Patient Satisfaction: Facility Meets Needs of Those Without Health Coverage
By Suzie Schottelkotte
MULBERRY | After months of delays and a year in a temporary building, Central Florida Health Care Inc. began seeing patients at its permanent clinic in Mulberry on Monday.
"It's taken longer than we wanted it to, but we're excited it's finally open," said Ann Claussen, executive director of the Avon Park-based network of nine federally qualified clinics. "The day has finally arrived."
Clinicians treated 16 patients Monday, including 10-year-old Aidan Miller, who came in with an ear infection.
"This is a lot better than the other building," he said, referring to the temporary trailer that had served as the clinic. "We're not all cramped up. There was hardly any room for you to be checked on before."
Kaylana Baker of Mulberry, a self-employed nail and skin care technician, said her 7-year-old son, Codie Kackritz, needs regular check-ups and she has no insurance.
"It's great having this clinic here," she said during his office visit Monday. "I think it's going to be really popular. My son has asthma, and I have to get him checked every six months or I can't get his prescription. That visit would cost $115. Here, they charged me $25."
The $1.4 million clinic, like others in the Central Florida Health Care network, provides medical services to residents who aren't receiving adequate health care, including those with low incomes, the elderly, migrant seasonal farm workers, homeless people and residents in public housing.
As a federally qualified center, the clinic offers services to patients on a sliding scale based on income.
Claussen said the clinic is geared toward primary and pediatric care, with a staff of advanced registered nurse practitioners and support employees.
"Our ARPNs can handle all of that," she said, "and they work under the chief clinical officer for all nine clinics, who is a medical doctor."
Claussen said she wants to a hire a physician for the clinic.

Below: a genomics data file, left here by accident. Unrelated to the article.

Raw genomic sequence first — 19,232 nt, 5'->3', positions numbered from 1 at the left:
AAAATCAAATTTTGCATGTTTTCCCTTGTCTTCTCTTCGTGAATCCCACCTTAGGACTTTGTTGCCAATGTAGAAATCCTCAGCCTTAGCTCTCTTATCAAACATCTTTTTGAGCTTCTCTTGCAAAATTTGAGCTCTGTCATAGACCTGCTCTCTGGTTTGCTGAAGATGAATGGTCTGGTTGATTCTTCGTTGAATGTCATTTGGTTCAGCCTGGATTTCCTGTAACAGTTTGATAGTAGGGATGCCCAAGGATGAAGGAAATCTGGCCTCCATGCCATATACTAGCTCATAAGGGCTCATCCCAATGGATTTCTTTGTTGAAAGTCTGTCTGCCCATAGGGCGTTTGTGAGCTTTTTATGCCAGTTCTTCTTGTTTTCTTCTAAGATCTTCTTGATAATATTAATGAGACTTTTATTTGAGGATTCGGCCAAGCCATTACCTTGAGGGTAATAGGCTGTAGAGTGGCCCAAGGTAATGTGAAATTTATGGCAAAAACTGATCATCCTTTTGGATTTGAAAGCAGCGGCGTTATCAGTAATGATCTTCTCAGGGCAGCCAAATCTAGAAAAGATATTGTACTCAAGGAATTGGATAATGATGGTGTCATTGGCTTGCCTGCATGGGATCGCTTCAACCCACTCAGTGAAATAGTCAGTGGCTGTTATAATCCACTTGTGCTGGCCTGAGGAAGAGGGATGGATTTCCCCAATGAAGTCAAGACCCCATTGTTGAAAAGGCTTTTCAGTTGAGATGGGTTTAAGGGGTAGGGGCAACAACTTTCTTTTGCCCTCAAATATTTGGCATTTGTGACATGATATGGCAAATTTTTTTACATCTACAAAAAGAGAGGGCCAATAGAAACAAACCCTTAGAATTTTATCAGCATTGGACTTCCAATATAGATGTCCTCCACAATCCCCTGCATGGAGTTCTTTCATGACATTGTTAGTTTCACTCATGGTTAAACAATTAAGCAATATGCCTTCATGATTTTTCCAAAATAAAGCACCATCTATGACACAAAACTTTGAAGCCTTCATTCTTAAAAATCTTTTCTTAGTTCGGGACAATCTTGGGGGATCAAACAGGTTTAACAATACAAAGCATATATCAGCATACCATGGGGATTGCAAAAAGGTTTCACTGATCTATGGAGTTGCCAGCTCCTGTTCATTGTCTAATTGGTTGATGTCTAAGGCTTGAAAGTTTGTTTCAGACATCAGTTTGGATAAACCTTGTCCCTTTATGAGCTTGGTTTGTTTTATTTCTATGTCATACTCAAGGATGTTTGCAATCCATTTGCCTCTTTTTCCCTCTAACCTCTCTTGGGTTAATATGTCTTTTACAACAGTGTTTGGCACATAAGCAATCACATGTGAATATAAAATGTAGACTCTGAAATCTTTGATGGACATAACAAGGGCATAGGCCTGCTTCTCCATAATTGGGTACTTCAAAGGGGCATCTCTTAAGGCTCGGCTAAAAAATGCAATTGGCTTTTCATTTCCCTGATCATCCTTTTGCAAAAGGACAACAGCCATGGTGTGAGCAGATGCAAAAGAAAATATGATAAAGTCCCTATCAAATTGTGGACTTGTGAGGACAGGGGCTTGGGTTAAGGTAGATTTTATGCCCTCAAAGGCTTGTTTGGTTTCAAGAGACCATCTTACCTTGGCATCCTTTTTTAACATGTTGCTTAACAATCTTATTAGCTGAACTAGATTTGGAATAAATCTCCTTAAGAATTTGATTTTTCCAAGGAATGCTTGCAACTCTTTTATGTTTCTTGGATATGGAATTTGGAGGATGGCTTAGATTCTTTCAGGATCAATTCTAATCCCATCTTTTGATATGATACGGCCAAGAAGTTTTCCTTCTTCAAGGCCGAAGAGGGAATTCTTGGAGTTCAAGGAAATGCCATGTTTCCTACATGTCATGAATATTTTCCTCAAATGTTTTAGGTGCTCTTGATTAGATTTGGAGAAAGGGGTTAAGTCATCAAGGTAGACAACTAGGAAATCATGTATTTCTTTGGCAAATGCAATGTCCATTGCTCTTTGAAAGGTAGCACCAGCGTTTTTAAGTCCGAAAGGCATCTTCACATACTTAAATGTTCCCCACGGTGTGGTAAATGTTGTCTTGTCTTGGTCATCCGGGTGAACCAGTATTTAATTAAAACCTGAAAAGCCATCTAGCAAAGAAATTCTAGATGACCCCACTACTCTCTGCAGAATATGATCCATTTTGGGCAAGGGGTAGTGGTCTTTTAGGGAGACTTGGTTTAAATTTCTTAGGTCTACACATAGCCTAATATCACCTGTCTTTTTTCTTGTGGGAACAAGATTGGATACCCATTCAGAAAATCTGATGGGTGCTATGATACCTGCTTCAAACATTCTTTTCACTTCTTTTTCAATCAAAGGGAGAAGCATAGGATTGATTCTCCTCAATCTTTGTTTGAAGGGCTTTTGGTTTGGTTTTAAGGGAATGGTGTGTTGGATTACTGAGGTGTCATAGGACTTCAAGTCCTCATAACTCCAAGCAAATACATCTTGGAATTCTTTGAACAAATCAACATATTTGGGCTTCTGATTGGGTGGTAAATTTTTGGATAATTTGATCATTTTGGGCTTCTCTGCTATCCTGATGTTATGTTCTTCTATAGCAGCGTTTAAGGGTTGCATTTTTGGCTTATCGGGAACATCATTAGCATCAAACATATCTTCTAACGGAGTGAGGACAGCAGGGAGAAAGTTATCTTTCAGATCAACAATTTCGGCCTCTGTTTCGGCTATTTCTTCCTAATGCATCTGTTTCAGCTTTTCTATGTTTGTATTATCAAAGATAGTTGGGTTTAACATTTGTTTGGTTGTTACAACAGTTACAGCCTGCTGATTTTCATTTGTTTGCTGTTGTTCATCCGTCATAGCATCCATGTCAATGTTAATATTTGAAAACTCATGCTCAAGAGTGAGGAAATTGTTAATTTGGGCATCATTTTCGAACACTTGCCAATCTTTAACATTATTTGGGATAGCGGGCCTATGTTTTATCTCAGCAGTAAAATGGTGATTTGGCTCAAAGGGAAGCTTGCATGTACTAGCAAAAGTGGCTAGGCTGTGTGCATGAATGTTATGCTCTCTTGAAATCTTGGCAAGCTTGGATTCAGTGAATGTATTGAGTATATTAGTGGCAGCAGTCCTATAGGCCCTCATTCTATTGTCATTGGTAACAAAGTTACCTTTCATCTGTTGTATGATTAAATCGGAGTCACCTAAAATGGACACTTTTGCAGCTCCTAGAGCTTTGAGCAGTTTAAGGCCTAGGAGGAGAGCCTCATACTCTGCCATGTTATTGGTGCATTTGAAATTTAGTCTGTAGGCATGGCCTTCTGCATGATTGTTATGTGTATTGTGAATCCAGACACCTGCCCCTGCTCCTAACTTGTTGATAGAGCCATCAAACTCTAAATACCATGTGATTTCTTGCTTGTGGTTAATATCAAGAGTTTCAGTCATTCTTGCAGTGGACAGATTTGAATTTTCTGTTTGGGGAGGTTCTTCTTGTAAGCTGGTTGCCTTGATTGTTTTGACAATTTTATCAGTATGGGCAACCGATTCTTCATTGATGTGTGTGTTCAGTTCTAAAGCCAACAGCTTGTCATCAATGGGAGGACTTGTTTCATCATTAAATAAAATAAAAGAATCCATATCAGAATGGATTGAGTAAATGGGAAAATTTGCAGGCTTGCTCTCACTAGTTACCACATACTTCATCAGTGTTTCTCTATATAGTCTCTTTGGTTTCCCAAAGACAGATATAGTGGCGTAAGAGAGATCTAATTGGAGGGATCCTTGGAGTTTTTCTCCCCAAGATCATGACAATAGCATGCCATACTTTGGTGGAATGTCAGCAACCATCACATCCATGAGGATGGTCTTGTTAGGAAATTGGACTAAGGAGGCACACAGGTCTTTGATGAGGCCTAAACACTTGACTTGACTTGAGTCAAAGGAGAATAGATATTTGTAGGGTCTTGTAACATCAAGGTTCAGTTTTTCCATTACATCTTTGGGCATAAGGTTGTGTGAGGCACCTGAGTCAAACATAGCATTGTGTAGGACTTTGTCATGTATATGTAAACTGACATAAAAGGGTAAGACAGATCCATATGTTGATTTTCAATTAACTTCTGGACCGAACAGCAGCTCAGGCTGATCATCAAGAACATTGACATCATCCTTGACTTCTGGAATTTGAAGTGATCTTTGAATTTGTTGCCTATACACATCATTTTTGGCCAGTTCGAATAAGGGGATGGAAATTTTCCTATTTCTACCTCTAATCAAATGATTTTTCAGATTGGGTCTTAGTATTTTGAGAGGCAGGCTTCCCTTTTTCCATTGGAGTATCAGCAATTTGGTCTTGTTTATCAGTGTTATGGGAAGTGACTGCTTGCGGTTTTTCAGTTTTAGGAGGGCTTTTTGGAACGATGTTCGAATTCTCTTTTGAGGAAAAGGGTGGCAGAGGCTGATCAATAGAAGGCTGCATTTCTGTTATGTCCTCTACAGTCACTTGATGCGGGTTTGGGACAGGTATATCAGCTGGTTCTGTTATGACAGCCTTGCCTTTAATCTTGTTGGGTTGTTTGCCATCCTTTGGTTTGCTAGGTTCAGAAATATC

The clinic also includes a laboratory and a pharmacy.
For now, the two-story clinic at State Road 60 and Ninth Street Northwest will operate from 8 a.m. to 5 p.m. weekdays, but the schedule could change.
"We may look at expanding into the evening one day a week," Claussen said, "and if the demand is there, we may open on Saturdays. We're keeping our eye on what the community needs. We are there for them."
The clinic initially was funded to serve only children, based on the community's need, but services have been expanded to include adult care.
Claussen said preventative dental services will be added soon, including cleanings and sealants.
Terry Evers, 70, a Mulberry city commissioner, said he was pleased with the care he received as a patient Monday.
"It was a pleasure dealing with them," he said. "They treated me very well, and we couldn't ask for better service in Mulberry."
Evers said he received a check-up in his initial visit to the clinic.
"I can afford to pay, but some people can't, and it's going to be great for them," he said. "This clinic has been 4 1/2 years in the making, and it's finally come to fruition today."
Central Florida Health Care staged a ground-breaking ceremony for the clinic in December 2013, but that was the only dirt to be turned there until early last year, when agency and city administrators pulled together a temporary clinic building in March to avoid losing a $775,000 federal construction grant.
Clinicians continued to see patients in the temporary trailer until last weekend, when it was removed and crews began paving that area. The site where it stood is now becoming part of the clinic's parking lot.
[ Suzie Schottelkotte can be reached at firstname.lastname@example.org or 863-533-9070. Follow her on Twitter @southpolkscene. ]
Jessica Maxwell, left, examines Aidan Miller, 10, during a routine physical exam at Central Florida Health Care on the clinic's first day on Monday.